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LucyQ

A Problem within Soliciations - IDIQs

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My Boss recently came to me to research a topic that she has found when we're putting in several solicitations. The question is whether the scope of a RFP simply include the 
Government's requirement" (FAR 15.203 (a) (1)) or if it must be exactly for the government requirement.

 

Proposal A

     REQUIREMENTS: 1,2,3,4

Proposal A became Contract A and was awarded for Requirements 1-4. We were part of a losing team on that proposal. A big part of that proposal was Requirement 4 which highly impacted price and promised to be the entirety of Aircraft X's widgets.

 

Proposal B (Authority 15.101-1)

    REQUIREMENTS: 4,5,6,7

A new proposal comes out with a scope including the highly advertised scope requirements which we know for a fact is in Contract A. Now, this has happened to us before, the government overestimates their scope and the price that we give them as to include discounts for this huge requirement that they could have but we know for a fact will never actually be given under this contract because they already have another vehicle.  

We brought this up to the CO and their response was, " [Requirement 4] has been identified so that offerors understand that there is a difference in the requirement associated with these parts. For these items, requirements for procurement on  [Contract B] will come from one of two avenues, 1)  [Contract A]'s contractor will have the option to purchase these items through [Contract B] at their discretion, and 2) the Govt needs to maintain the ability to procure additional assets to support pipeline shortages as well as support FMS / OS requirements that cannot be fulfilled on [Contract A]."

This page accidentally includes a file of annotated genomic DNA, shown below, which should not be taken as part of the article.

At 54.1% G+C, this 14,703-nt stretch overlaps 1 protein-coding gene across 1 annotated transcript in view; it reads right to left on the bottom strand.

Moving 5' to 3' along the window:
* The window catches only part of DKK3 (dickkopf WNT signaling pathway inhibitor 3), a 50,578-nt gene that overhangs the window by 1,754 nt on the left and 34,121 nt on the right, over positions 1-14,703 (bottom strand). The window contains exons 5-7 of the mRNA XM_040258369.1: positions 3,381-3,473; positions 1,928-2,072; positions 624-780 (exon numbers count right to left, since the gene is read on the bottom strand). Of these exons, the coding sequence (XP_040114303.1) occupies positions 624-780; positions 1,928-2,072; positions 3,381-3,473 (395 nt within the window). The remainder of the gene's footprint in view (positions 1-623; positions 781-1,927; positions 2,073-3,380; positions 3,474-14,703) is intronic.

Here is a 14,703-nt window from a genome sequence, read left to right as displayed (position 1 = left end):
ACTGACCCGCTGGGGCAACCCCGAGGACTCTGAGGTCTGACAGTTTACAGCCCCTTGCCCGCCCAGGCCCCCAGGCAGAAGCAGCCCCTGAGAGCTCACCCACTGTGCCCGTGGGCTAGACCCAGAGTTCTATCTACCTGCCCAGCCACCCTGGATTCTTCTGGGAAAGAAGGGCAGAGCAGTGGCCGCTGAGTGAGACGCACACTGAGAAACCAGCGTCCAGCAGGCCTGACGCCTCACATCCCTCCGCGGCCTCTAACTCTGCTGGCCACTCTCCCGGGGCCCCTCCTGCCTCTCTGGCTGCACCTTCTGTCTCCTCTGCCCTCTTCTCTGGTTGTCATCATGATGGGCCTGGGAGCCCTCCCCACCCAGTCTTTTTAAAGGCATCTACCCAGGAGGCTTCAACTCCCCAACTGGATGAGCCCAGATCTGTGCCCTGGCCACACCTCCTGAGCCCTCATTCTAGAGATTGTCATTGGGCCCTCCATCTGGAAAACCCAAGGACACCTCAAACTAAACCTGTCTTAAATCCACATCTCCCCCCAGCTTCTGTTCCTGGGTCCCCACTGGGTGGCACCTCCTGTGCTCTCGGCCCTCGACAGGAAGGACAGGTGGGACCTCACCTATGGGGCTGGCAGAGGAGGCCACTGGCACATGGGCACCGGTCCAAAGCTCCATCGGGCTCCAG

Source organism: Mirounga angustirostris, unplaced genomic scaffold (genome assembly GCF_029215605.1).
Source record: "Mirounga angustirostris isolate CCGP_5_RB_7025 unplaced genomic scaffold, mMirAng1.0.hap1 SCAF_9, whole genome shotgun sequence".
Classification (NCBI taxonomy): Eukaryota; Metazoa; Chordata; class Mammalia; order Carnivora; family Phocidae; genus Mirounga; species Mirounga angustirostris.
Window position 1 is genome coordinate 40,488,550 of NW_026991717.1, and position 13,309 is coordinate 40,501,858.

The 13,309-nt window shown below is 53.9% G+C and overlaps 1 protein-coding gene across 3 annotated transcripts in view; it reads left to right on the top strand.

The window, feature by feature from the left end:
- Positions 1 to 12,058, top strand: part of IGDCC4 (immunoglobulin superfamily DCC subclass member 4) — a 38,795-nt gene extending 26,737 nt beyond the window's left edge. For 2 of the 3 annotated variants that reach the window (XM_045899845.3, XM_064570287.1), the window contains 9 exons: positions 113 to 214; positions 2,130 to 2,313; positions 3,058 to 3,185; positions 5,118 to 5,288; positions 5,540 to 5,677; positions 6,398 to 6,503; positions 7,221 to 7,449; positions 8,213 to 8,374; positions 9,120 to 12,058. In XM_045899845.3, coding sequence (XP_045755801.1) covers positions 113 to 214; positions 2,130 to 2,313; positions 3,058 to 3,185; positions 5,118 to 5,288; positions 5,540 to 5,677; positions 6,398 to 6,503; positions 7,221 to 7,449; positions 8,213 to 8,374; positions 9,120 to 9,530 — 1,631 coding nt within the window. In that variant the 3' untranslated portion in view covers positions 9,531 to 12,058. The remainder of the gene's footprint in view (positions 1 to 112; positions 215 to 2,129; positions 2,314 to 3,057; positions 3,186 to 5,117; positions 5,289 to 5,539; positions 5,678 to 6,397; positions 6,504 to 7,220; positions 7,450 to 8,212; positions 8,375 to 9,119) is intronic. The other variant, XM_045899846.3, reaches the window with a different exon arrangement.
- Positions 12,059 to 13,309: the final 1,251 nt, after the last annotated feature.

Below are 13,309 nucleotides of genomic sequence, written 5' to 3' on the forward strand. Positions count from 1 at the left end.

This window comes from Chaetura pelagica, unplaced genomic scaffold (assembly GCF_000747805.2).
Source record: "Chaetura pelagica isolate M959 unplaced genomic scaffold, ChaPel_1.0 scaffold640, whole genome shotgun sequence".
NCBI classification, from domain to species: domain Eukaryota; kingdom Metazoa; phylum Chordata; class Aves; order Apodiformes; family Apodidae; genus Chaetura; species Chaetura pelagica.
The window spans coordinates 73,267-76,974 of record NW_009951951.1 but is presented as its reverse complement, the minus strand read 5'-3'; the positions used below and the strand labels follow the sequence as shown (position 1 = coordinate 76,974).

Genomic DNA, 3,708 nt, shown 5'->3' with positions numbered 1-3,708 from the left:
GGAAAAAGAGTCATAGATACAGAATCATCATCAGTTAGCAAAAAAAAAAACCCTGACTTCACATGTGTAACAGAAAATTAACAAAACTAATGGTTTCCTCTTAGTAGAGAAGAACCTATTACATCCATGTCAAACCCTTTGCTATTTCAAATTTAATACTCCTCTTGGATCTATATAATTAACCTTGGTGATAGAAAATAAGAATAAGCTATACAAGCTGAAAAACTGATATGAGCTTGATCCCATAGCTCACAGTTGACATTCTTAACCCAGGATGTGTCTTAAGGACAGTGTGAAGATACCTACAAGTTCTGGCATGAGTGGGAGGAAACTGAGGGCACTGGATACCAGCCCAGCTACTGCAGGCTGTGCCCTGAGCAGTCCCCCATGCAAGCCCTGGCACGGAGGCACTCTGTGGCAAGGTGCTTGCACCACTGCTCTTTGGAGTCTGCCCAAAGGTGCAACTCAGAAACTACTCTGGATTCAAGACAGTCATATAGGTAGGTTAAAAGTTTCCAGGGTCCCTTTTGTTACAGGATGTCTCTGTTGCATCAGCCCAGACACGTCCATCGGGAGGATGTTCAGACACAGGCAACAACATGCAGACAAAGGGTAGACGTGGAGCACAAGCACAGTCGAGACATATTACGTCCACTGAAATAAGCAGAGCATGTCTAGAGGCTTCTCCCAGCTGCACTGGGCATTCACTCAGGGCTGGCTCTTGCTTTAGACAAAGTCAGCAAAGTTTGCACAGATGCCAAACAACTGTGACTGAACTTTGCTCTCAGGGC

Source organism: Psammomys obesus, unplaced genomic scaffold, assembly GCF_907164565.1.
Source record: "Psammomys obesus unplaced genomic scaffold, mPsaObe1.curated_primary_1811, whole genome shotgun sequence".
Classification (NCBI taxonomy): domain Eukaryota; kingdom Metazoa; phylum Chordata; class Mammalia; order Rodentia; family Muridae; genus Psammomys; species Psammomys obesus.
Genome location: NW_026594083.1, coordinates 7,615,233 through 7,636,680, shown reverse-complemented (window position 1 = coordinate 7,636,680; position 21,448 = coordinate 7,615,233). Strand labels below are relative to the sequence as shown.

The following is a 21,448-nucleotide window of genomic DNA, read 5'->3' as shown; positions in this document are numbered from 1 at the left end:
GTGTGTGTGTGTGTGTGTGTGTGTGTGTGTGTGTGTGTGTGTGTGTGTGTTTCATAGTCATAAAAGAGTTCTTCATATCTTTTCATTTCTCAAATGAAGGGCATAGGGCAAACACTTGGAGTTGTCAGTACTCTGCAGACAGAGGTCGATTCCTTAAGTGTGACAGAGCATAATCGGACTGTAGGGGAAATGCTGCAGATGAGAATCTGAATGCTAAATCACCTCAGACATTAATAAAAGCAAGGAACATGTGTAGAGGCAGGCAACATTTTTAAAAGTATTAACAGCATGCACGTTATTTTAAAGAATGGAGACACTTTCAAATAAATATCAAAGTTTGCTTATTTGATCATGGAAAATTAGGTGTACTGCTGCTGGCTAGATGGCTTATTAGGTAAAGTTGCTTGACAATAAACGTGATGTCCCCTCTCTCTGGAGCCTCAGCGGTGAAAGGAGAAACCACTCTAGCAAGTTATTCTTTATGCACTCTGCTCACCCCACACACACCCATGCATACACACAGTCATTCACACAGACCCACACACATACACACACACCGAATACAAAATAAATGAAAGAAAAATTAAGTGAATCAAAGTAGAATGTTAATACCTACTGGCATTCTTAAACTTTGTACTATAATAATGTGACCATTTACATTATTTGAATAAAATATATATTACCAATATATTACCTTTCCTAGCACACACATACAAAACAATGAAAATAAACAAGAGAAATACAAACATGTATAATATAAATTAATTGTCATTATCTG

Again, my question is, how is this fair? We know that they won't actually be buying these parts off of this contract however they are including this scope requirement which will inherently lower price. I don't see this being strictly prohibited in the FAR so I suppose it's discretionary but FAR 1.102 (b) (3) requires that the system be fair - How is creating fake competition fair?

Anyone's thoughts on either scope or "fairness" would be appreciated.

Thank you!

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Does para. (c)(4) of the clause at FAR 52.215-1 (or other similar provision in your solicitation) help you?

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I'm not seeing the unfairness. The Government says they have a requirement for the widgets above what they purchased on Contract A. How do you know they won't be buying these parts off of Contract B? What evidence do you have? Why would it be to the Government's advantage to lie about its intentions?

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This has happened to us before - that is our only evidence. They have an IDIQ contract saying it will include many requirements and they only ever plan to contract out a few of those requirements. Yes, I know they're allowed to have a ceiling but by adding scope that will never come and knowing that price is a portion of the factor, this will make (at least my Boss) have to lower her price to offer a price discount based on all this work that won't come.